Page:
Musical 'bravery' played a significant part in securing Tongwynlais Temperance victory in the fourth semi-final of the Band Cymru television competition.
Directed by Matthew Rowe, it was their desire according to judge Wyn Davies to aim "for a very high standard" on a traditionally framed entertainment set that saw them through against rivals Cardiff University Jazz Society Big Band and Burry Port Band.
However, it was Welsh opera conductor Wyn Davies that summed up their performance by stating that there was "one reason" for their victory — "bravery", as "...they aimed for a very high level" of performance throughout.
As the band celebrated on stage, conductor Matthew Rowe said that he was "delighted" and that Tongwynlais had delivered a programme that had "good impact and commitment".
He also praised his band for their hard work and said that it would "mean a lot" if they got through to the final.
That was certainly shown in their high paced opening march, 'The Melody Shop', which was followed by the subtle musicality of 'Lament' by Ben Hollings, played with tenderness by the cornet and baritone duet of Harvey Rees and Georgie Evans.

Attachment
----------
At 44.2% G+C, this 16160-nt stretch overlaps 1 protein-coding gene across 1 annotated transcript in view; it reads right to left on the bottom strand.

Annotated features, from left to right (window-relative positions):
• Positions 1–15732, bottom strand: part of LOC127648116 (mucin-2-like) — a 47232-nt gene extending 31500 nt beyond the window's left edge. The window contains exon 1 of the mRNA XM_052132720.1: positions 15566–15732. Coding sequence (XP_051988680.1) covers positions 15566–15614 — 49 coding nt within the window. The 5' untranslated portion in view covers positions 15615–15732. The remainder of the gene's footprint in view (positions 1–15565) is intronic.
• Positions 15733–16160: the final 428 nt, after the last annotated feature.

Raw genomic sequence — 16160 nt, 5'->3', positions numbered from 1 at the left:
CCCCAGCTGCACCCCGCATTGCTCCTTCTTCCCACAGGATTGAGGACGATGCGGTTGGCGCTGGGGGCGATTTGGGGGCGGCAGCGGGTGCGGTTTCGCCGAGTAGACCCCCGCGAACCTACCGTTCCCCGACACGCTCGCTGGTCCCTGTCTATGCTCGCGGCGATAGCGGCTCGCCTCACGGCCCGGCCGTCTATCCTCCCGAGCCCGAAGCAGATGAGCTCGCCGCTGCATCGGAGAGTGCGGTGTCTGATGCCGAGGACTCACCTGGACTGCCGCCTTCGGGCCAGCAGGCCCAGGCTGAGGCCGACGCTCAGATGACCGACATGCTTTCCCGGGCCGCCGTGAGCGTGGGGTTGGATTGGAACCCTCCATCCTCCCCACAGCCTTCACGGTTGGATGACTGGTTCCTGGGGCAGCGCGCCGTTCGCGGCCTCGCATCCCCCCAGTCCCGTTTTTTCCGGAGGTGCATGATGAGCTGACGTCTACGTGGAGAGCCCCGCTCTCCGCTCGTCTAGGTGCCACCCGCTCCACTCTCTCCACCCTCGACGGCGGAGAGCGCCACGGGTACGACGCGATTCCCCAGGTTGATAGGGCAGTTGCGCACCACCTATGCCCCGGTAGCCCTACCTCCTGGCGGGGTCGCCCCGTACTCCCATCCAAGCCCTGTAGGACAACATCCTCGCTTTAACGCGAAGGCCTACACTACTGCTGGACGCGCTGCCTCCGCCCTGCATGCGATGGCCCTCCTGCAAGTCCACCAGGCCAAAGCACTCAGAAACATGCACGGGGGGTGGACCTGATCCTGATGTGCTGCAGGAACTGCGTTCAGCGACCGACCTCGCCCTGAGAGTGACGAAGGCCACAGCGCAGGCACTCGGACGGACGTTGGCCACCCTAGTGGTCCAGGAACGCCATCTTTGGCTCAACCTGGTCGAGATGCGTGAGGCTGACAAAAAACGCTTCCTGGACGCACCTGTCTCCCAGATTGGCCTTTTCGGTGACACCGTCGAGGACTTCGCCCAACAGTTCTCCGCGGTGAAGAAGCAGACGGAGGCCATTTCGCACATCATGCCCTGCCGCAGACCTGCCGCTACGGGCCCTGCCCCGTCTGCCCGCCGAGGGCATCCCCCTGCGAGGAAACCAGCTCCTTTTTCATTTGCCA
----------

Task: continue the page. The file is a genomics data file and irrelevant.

The quirky marital march rhythms of 'Serenade' by Derek Bourgeois led into the soloist showpiece finale of Peter Graham's 'Cossack Fire Dance'.
The last of the four semi-finals was certainly the most closely fought in terms of overall quality, with spirited performances from both the Cardiff University Jazz Society Big Band and Burry Port Band.
The student jazz ensemble under MD Matthew Lush showcased their talents with vibrant renditions of 'I'm Not So Sure' by Cedar Walton, 'April in Paris' and the choreographed 'Zip-a-Dee-Doo-Dah', which in her opinion Branwen Gwyn felt may have just had the edge over their rivals.
Welsh opera conductor Wyn Davies that summed up their performance by stating that there was "one reason" for their victory — "bravery", as "...they aimed for a very high level" of performance throughout4br
Meanwhile, Burry Port gave the audience a very different programme under conductor Christopher Bond, with the opening 'Lest We Forget' commemorating the sacrifice of the First World War.
It was followed by a languid trombone soloist in Nils Richard with 'A Nightingale Sang in Berkeley Square' and emotive 'Legends of Cyfarthfa' to close, which, given it was the last piece to be played by the 12 semi-finalists, was rather accurately described by Branwen as 'a showstopper'.
You can watch a repeat of the semi-final at: